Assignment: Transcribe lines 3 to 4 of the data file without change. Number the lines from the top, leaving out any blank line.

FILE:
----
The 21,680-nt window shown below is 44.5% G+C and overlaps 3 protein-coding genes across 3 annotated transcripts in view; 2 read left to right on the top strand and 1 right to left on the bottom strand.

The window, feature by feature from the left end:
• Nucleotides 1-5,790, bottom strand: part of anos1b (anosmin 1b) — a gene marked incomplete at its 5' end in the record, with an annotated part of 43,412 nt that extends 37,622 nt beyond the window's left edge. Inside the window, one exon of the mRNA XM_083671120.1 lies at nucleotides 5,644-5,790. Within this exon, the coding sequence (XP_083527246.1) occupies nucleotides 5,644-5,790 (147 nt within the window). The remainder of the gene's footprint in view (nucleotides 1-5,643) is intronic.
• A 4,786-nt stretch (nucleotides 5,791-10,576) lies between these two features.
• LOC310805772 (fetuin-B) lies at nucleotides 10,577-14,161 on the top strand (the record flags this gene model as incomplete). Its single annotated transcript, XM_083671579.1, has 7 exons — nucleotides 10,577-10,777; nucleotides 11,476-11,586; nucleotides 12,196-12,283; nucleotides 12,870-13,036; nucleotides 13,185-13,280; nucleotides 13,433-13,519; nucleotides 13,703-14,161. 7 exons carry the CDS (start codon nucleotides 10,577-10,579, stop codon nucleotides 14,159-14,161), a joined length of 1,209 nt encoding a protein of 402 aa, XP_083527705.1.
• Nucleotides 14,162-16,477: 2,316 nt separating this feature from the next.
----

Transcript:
• Nucleotides 1-5,790, bottom strand: part of anos1b (anosmin 1b) — a gene marked incomplete at its 5' end in the record, with an annotated part of 43,412 nt that extends 37,622 nt beyond the window's left edge. Inside the window, one exon of the mRNA XM_083671120.1 lies at nucleotides 5,644-5,790. Within this exon, the coding sequence (XP_083527246.1) occupies nucleotides 5,644-5,790 (147 nt within the window). The remainder of the gene's footprint in view (nucleotides 1-5,643) is intronic.
• A 4,786-nt stretch (nucleotides 5,791-10,576) lies between these two features.